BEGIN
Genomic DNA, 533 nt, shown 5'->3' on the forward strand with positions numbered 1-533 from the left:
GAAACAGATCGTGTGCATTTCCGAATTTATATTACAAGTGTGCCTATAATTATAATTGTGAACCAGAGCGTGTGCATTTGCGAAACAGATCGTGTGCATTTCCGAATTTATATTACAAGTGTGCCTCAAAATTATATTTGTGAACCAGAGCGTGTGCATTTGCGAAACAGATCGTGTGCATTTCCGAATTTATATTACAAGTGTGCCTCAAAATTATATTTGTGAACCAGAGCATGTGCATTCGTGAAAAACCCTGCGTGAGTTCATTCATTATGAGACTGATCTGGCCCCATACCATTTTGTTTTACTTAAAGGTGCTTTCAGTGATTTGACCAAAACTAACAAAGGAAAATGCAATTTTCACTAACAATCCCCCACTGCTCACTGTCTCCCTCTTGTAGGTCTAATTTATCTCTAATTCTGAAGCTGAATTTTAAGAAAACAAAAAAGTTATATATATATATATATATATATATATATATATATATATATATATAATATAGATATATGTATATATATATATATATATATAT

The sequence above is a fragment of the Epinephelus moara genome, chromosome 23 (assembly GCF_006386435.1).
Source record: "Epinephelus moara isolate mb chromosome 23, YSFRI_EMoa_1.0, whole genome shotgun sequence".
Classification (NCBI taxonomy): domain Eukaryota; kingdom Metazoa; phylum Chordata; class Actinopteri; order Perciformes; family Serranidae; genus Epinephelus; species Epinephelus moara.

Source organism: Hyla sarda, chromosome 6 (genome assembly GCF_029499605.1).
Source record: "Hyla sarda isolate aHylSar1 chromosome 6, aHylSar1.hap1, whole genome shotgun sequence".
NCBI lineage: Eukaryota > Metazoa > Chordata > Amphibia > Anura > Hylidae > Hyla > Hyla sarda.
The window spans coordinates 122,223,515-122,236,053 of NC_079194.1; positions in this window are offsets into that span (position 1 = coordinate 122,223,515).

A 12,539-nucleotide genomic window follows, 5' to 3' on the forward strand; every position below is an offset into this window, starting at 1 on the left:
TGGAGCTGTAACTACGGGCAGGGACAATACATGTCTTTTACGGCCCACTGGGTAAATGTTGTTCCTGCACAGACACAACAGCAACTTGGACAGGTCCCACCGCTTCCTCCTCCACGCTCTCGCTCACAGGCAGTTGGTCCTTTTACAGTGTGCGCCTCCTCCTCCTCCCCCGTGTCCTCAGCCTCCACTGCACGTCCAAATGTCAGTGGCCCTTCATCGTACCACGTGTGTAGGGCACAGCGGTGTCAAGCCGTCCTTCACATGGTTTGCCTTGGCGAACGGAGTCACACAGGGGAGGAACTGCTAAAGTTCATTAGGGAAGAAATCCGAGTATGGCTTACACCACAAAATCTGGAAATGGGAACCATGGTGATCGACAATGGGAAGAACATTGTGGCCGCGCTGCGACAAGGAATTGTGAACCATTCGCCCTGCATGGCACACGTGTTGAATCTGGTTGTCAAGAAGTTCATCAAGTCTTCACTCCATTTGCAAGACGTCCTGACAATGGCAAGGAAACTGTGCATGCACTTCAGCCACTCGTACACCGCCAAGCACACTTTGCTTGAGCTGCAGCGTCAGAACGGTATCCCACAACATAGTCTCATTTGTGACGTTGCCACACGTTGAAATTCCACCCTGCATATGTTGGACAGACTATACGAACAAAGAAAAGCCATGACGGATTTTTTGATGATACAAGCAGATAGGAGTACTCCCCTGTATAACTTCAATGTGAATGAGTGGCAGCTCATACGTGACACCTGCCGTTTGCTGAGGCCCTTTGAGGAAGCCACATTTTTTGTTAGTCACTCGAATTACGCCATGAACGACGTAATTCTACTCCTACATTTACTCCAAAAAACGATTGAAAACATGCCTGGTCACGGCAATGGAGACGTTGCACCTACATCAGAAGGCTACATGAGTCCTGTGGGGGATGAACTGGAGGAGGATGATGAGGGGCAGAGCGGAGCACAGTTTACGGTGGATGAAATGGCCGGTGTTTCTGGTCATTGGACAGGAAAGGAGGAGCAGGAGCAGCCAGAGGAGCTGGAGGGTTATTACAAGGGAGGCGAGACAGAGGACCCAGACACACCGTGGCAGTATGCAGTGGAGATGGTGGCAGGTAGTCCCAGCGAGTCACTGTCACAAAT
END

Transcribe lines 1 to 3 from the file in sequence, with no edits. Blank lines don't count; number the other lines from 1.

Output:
Genomic DNA, 533 nt, shown 5'->3' on the forward strand with positions numbered 1-533 from the left:
GAAACAGATCGTGTGCATTTCCGAATTTATATTACAAGTGTGCCTATAATTATAATTGTGAACCAGAGCGTGTGCATTTGCGAAACAGATCGTGTGCATTTCCGAATTTATATTACAAGTGTGCCTCAAAATTATATTTGTGAACCAGAGCGTGTGCATTTGCGAAACAGATCGTGTGCATTTCCGAATTTATATTACAAGTGTGCCTCAAAATTATATTTGTGAACCAGAGCATGTGCATTCGTGAAAAACCCTGCGTGAGTTCATTCATTATGAGACTGATCTGGCCCCATACCATTTTGTTTTACTTAAAGGTGCTTTCAGTGATTTGACCAAAACTAACAAAGGAAAATGCAATTTTCACTAACAATCCCCCACTGCTCACTGTCTCCCTCTTGTAGGTCTAATTTATCTCTAATTCTGAAGCTGAATTTTAAGAAAACAAAAAAGTTATATATATATATATATATATATATATATATATATATATATATATAATATAGATATATGTATATATATATATATATATATAT

The sequence above is a fragment of the Epinephelus moara genome, chromosome 23 (assembly GCF_006386435.1).